This paper presents state-of-the-art technologies of camber morphing mechanisms from the perspectives of design and implementation. Wing morphing technologies are aimed at making the aircraft more energy or aerodynamically efficient during flight by actively adjusting the wing shape, but their mechanism designs and implementation aspects are often overlooked from practical sense in many technical articles. Thus, it is of our interest that we thoroughly investigate morphing mechanisms and their nature of design principles and methodologies from the implementation and test flight aspects, navigate the trends, and evaluate progress for researchers’ methodology selection that possibly turns to design and build stages. This paper categorizes the camber morphing mechanisms from a wide collection of literature on morphing wings and their mechanisms, and the defined classifications are based on mechanism’s design features and synthesis methodology, i.e., by the tools and methods used to solve the design problem. The categories are (1) structure-based, (2) material-based, and (3) hybrid. Most of the structure-based camber morphing mechanisms have distinctive structural features; however, the material-based camber morphing mechanisms make use of material properties and tools to enhance the elastic nature of its structures. Lastly, the hybrid morphing mechanisms are a combination of both the aforementioned categories. In summary, this review provides researchers in the field of morphing mechanisms and wings with choices of materials, actuators, internal and external structure design for wings, and overarching process and design methodologies for implementation with futuristic and practical aspects of flight performance and applications. Moreover, through this critical review of morphing mechanism, selective design criteria for appropriate morphing mechanisms are discussed.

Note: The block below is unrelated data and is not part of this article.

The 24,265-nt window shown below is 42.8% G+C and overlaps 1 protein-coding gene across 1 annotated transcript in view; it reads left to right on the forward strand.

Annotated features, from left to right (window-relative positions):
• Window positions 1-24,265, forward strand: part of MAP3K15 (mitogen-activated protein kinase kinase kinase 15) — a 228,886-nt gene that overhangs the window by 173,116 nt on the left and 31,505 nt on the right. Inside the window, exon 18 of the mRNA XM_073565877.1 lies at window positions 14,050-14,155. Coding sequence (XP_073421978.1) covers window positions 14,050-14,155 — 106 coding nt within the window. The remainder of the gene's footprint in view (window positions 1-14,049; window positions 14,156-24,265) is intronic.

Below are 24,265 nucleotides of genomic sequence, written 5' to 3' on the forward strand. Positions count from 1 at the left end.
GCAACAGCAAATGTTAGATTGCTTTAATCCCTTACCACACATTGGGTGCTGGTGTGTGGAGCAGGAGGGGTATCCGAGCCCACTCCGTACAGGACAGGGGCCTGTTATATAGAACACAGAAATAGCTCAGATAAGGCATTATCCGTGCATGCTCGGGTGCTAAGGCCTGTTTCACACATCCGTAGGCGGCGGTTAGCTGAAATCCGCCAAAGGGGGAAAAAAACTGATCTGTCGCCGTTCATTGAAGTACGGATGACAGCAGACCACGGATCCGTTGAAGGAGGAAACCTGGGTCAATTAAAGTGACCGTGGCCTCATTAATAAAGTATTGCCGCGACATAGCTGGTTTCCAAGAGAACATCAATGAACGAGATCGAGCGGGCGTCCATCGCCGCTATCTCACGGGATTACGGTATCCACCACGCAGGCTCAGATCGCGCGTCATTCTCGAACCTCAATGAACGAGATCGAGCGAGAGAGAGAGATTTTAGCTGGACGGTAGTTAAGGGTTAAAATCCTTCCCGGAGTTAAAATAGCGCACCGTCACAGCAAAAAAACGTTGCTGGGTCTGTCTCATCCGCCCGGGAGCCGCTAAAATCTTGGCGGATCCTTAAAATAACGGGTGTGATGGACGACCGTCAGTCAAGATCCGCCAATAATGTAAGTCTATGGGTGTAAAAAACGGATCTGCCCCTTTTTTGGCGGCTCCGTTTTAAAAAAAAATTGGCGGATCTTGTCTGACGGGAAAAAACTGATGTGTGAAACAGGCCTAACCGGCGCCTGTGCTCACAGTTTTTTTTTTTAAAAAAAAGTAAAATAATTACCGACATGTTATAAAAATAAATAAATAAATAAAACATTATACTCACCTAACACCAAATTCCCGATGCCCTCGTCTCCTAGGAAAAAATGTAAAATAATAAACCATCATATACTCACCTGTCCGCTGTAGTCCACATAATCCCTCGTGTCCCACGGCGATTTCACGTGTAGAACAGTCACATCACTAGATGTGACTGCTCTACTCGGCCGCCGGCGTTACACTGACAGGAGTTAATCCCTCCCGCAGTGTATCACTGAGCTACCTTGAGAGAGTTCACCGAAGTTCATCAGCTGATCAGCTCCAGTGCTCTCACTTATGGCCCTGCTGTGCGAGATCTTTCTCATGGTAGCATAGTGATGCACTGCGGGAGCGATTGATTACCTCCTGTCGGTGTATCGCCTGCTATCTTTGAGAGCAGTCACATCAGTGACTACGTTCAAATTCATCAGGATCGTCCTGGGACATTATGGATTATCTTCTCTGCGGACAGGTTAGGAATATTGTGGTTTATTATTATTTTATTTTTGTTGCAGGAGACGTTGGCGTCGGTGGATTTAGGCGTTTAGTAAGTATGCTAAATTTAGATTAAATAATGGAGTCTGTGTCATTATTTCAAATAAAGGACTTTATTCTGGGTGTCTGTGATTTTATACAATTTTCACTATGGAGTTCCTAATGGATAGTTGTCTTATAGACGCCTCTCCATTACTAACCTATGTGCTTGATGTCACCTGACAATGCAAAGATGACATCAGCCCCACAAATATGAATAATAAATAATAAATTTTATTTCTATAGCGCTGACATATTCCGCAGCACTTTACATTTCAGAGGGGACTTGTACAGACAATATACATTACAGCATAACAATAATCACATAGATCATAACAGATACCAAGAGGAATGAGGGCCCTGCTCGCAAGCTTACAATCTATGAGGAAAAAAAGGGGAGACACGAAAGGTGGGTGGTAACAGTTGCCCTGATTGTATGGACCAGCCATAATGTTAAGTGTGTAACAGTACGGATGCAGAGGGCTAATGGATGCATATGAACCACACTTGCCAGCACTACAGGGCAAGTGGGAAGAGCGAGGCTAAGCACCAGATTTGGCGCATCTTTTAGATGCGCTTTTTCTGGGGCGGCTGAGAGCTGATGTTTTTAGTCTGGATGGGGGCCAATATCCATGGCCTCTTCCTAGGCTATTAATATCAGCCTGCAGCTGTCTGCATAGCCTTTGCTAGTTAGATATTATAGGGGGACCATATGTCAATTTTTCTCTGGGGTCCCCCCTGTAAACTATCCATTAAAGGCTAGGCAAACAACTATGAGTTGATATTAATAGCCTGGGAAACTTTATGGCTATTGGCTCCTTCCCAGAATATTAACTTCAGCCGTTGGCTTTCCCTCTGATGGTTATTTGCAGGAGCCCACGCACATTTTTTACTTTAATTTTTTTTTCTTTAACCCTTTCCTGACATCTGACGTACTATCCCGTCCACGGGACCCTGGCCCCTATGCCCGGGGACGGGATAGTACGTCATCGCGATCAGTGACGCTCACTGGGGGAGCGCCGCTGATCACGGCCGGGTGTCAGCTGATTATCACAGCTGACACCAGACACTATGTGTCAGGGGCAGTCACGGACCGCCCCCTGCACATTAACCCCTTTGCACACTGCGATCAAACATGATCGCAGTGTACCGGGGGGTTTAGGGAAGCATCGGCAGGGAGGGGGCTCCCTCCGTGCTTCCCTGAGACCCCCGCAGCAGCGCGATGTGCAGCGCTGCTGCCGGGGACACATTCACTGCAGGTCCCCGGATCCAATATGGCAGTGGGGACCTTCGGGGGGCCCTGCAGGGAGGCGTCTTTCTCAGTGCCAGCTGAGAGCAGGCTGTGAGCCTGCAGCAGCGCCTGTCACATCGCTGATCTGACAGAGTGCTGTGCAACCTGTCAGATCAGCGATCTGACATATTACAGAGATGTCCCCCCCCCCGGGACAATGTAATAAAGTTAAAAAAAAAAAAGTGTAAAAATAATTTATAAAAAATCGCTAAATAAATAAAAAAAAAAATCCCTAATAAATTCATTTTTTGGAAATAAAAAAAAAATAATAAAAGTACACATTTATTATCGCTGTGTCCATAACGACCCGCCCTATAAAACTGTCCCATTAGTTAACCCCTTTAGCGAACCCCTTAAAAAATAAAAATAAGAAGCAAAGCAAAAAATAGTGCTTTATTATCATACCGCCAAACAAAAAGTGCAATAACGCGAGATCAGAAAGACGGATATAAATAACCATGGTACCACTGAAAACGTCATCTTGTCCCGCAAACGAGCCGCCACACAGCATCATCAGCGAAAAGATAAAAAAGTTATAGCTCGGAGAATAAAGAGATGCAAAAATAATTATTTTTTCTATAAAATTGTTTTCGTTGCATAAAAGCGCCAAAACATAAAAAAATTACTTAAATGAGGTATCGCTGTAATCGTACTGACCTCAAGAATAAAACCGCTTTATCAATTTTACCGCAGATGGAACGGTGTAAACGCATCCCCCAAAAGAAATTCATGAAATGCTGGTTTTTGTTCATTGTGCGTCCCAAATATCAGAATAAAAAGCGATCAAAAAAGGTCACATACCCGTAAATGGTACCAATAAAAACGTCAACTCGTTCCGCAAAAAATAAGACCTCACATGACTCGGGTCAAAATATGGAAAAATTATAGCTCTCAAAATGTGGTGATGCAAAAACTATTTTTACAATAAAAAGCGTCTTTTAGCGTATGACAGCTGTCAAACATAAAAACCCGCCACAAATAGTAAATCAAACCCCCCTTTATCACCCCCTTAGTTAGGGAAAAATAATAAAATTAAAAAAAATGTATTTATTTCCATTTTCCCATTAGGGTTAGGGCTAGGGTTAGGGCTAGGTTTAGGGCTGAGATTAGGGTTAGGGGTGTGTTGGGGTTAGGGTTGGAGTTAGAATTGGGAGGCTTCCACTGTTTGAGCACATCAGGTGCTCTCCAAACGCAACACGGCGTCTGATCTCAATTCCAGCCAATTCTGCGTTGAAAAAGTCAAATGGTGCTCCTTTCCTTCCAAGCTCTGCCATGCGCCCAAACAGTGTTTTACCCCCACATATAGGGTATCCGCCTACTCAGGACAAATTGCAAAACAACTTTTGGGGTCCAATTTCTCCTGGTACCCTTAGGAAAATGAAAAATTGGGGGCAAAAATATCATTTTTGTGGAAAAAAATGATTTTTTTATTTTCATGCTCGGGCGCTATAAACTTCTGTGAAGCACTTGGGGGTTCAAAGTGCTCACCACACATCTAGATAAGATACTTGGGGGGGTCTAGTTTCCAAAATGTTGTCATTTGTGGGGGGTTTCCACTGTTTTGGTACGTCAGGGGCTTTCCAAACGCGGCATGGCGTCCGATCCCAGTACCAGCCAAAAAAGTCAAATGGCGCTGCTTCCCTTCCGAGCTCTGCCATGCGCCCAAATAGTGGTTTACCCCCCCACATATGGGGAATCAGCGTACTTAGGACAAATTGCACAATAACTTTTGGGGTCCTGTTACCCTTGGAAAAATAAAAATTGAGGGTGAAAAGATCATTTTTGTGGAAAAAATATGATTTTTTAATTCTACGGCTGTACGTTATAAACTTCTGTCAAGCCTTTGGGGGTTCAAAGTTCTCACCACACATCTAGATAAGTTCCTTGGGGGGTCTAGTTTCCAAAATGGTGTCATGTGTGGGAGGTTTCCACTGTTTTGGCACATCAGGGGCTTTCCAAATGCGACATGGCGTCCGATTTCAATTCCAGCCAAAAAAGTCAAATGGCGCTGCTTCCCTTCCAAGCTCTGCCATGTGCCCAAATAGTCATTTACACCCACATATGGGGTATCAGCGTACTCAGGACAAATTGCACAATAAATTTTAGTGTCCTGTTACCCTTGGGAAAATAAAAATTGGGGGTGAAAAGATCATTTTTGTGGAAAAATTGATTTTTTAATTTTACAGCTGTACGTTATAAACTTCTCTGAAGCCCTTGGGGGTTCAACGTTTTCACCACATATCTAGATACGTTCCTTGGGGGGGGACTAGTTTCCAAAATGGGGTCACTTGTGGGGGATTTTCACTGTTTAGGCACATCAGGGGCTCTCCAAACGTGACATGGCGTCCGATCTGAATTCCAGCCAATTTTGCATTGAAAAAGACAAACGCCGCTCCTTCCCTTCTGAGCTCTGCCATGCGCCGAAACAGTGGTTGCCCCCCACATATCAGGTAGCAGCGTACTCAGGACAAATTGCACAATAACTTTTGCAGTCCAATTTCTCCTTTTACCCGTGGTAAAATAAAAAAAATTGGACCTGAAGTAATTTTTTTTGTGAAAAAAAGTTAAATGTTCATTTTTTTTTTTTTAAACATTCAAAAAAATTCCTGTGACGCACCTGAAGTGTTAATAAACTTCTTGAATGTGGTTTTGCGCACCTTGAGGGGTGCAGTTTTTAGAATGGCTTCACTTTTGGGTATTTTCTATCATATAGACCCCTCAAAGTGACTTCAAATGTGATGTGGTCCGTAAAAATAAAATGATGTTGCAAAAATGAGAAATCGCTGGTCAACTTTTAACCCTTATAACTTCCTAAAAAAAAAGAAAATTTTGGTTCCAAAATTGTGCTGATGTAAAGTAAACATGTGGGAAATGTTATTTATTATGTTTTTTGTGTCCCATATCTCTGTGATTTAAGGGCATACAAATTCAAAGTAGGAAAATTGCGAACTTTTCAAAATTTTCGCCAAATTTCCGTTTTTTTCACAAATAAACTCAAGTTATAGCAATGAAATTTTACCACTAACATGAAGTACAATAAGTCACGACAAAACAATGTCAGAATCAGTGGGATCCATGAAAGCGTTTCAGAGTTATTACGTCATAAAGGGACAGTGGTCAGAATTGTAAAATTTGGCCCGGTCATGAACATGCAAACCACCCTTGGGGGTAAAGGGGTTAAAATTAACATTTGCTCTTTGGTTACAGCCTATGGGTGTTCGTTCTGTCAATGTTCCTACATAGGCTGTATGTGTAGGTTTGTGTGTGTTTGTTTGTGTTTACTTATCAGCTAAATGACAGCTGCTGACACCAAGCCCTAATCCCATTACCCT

1. Introduction

The term “morphing” is a discipline of Smart Structures [1] and is associated with giving systems additional capabilities to adapt to external changes. Wing morphing refers to changing the shape of aircraft wings during flight, in a smooth and continuous manner. Whereas a conventional wing aircraft has a selected airfoil that could only be optimal for one flight condition, morphing wings are designed to optimize the geometry of its wings to correspond to desired flight conditions. A comparison between the conventional shape-changing devices used on a conventional wing aircraft versus the morphing mechanisms of a morphing wing aircraft is presented visually in Figure 1 and explained in Table 1 to highlight the potential benefits of morphing.